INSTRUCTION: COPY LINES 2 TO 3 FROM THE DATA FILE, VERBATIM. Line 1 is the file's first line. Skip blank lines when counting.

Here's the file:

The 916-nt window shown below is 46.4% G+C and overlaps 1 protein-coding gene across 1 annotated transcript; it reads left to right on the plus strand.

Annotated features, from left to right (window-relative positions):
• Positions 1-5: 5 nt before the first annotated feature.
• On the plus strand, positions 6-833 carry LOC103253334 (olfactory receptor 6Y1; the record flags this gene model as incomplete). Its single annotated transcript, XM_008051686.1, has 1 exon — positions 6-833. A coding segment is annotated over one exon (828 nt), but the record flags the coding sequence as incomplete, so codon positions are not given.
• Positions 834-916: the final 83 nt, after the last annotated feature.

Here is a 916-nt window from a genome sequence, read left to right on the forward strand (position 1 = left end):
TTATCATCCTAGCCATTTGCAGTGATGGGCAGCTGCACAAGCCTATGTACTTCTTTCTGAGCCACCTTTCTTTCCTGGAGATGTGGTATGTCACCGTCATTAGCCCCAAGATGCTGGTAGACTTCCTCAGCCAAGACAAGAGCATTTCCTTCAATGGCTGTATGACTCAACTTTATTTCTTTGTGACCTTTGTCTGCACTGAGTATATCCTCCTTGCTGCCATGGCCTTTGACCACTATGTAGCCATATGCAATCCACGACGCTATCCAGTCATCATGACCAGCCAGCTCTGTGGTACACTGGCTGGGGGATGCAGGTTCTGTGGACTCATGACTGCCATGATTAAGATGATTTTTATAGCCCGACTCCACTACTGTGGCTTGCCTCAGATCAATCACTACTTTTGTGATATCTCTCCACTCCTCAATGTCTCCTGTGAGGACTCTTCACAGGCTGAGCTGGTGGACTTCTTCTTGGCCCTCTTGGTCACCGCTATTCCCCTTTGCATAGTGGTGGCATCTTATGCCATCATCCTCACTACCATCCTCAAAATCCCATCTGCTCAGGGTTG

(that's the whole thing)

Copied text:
Annotated features, from left to right (window-relative positions):
• Positions 1-5: 5 nt before the first annotated feature.